Purposes and Cost of School Levies
When thinking about what Pocahontas County voters may consider reasonable purposes and cost for a school levy it is helpful to look at other similarly situated counties which have passed levy measures. But how do you select which counties to compare if you do not want to consider all 42 (of 55) counties which have school levies? What characteristics would make certain counties comparable?
Selecting counties based on household income may provide insight into the relative affordability of a school levy. Sorting counties based on the number of residents in different age brackets could approximate the makeup of Pocahontas County. But, to get a general idea of the typical purposes and costs of school levies that may help inform the discussion in Pocahontas County, I have chosen to focus on those rural counties which the West Virginia Board of Education considers to have sparse student populations (or low student density) for their geographic area. The State considers counties with between five to 10 students per square mile as having “low” student density; those with fewer than five students per square mile are classed as “sparse.” Pocahontas Coun-ty has the lowest student density at 1.14 students per square mile.
Among the 25 counties with the lowest student density approximately half (13), including Pocahontas County, do not have a school levy; the other 12 have school levies. Data is not available from one such county (Nicholas). With the exception of Pleasants County, all West Virginia counties having fewer than 1,400 students (and thus qualify for a guaranteed minimum level of state funding) are included in the 25 counties with lowest student density. For this analysis, I have included Pleasants County in place of Nicholas County.
The table below shows both general and specific purposes which voters in 12 rural counties approved for funding by excess school levies.
All counties chosen for comparison use “excess levy” funds to augment base budgets in the areas deemed to be most significantly underfunded. The most common purposes used to justify a school levy are: maintenance of school facilities; providing free textbooks; instructional equipment; improved classroom techno- logy; arts and music; extracurricular programs and activities; direct services to students; library services (including those provided by county libraries); and, last, but not least, funds to supplement salaries and benefits for professional and service employees – especially in competitive labor markets.
None of the rural counties studied here asked voters to raise matching funds for School Building Authority grants – which was the sole purpose of the proposed school levy which failed in Pocahontas County in the November 8, 2016, general election. The previous school levy proposal in 2014 cited several of the typical purposes listed above but also included some unusual provisions such as providing free passes to county residents for in-county school sports, and senior citizen services which may have offended some voters.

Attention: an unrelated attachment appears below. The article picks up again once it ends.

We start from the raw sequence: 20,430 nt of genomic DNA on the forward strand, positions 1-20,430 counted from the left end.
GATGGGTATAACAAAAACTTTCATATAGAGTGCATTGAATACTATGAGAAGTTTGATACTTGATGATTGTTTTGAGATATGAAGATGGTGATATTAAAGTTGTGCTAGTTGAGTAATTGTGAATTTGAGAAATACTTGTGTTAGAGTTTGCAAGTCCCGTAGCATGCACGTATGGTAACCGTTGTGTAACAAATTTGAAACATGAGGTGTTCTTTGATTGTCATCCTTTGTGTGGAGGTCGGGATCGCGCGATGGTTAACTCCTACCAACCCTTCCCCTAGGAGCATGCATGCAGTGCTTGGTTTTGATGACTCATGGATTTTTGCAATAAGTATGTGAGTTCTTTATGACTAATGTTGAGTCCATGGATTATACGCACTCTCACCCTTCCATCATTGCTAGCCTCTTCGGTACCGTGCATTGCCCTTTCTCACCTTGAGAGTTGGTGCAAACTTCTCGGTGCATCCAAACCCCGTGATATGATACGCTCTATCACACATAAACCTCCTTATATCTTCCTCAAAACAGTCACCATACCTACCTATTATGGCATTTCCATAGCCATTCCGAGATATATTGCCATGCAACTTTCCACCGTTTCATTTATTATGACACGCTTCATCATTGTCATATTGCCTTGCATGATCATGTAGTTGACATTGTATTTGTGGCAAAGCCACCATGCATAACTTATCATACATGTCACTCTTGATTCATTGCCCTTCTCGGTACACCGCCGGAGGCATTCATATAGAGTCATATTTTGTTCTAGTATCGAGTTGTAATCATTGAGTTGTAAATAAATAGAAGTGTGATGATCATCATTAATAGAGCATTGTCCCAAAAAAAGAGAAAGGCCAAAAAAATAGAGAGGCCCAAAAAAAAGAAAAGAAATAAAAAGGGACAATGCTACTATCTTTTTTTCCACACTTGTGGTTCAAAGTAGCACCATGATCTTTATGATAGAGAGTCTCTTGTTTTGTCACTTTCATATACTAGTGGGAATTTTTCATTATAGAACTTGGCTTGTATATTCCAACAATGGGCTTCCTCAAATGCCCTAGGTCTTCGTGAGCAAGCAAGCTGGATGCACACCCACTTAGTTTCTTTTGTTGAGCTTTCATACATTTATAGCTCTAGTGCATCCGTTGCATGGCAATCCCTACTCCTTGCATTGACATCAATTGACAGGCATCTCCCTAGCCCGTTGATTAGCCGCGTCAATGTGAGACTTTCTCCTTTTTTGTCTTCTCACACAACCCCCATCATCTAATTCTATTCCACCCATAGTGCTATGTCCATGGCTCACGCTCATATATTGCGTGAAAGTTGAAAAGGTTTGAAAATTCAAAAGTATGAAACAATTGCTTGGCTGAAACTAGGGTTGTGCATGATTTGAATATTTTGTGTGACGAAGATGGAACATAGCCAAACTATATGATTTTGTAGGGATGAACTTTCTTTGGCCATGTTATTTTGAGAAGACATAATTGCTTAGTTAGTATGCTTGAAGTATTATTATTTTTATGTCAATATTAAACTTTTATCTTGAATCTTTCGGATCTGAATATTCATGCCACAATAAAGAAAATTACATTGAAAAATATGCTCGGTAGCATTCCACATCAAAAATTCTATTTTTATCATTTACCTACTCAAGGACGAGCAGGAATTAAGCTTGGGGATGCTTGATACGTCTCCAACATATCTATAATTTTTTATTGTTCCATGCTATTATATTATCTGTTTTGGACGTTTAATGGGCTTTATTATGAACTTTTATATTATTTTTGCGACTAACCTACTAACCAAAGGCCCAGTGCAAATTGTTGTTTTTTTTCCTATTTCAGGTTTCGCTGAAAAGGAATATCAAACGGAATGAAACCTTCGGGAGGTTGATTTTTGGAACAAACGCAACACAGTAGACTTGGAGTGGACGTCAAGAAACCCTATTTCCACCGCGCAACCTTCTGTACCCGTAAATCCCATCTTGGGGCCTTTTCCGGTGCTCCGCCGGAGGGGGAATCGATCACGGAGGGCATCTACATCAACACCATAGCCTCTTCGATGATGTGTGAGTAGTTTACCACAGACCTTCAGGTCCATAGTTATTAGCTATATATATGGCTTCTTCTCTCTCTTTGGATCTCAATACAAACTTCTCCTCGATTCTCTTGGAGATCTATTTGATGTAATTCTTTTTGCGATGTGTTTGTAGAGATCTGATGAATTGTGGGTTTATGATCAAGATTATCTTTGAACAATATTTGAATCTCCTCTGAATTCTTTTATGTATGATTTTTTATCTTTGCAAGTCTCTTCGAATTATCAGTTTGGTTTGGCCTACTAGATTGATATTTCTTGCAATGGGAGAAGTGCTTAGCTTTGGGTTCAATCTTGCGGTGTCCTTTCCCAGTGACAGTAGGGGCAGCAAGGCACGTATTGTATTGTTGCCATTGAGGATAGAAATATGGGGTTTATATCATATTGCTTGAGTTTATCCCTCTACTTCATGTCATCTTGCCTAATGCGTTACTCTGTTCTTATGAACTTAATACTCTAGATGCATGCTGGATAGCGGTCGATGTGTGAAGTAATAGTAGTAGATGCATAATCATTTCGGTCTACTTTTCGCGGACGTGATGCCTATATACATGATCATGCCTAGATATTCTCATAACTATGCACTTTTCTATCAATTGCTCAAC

Given a high degree of overlap and agreement regarding the purposes of school levies in the counties studied here, the question remains: How much extra are such counties willing to tax themselves to support schools? The following table shows annual costs per student (as a share of levy funding) for very rural counties.
The sparsely populated counties nearest Pocahontas County (i.e., Randolph, Greenbrier and Monroe) raise about $1,000 annually per student through their school levies. Other counties with fewer than 1,400 students raise more than $2,000 annually per student. As a comparison, the 2016 proposed school levy in Pocahontas County would have raised about $1,900 per student each year; the 2014 levy proposal would have raised about $1,600 annually per student.
For the fiscal year ending June 30, 2016, the Board of Education received $4,022,144 as its share of property taxes. Based on the above data, if the Board were to propose another school levy, it may be prudent to keep the request in the lower range of levies approved in other very rural counties, i.e., around $1,000 per student per year – and no more than $1,500 annually per student. At $1,000 per student, more than $1,000,000 would be raised annually which would increase local funding by a quarter – with the additional cost to taxpayers being about half of what was requested in 2016.
During public meetings conducted by the Board of Education and Superintendent last October to promote the proposed school levy, several comments expressed skepticism that the school levy would actually be spent for the stated purposes. Assurances were provided that any levy funds would be controlled by the School Building Authority as part of its administrative authority over the various renovation projects – but the proposal failed. Absent the controlling role of the SBA, if a levy is passed in the future for purposes similar to what other counties have adopted, it is reasonable to ask: How would skeptics be credibly assured that excess levy funds would be spent for the intended purposes? In addition, how could voters be assured that levy funds would be used to supplement the base budget in critically underfunded areas rather than supplanting portions of the current budget? No doubt, other counties have addressed these issues on the way to convincing their voters to approve school levy measures – and their approaches bear examination.
Jay Miller may be contacted at firstname.lastname@example.org or by calling 304-653-4195.